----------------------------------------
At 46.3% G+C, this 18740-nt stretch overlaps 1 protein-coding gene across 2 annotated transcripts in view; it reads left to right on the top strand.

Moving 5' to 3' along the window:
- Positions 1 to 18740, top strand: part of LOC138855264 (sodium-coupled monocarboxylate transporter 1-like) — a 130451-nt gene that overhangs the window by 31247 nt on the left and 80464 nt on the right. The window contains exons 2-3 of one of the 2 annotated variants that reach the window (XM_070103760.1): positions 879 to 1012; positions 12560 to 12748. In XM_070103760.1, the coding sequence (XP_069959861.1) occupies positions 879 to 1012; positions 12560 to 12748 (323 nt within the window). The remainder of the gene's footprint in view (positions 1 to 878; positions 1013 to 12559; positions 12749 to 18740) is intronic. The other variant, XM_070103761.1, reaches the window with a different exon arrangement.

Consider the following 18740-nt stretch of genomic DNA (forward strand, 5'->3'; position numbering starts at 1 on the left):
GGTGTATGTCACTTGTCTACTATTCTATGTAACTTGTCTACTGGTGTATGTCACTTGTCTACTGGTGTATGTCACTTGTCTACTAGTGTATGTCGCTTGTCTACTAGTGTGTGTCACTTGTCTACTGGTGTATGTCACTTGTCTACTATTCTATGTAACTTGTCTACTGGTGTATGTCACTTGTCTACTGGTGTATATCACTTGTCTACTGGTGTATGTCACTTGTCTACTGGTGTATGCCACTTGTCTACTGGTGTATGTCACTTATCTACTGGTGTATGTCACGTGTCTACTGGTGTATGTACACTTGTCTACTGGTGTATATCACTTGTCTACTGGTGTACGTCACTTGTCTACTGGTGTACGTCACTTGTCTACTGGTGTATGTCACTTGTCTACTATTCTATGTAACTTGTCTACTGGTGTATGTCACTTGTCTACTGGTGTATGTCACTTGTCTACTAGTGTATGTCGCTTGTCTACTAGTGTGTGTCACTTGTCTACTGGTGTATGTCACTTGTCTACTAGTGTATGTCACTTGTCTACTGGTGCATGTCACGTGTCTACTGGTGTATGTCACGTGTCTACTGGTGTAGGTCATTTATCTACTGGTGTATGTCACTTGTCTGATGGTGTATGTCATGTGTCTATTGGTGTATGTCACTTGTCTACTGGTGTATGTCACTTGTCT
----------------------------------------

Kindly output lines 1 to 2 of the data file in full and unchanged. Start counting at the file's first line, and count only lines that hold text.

At 46.3% G+C, this 18740-nt stretch overlaps 1 protein-coding gene across 2 annotated transcripts in view; it reads left to right on the top strand.

Moving 5' to 3' along the window: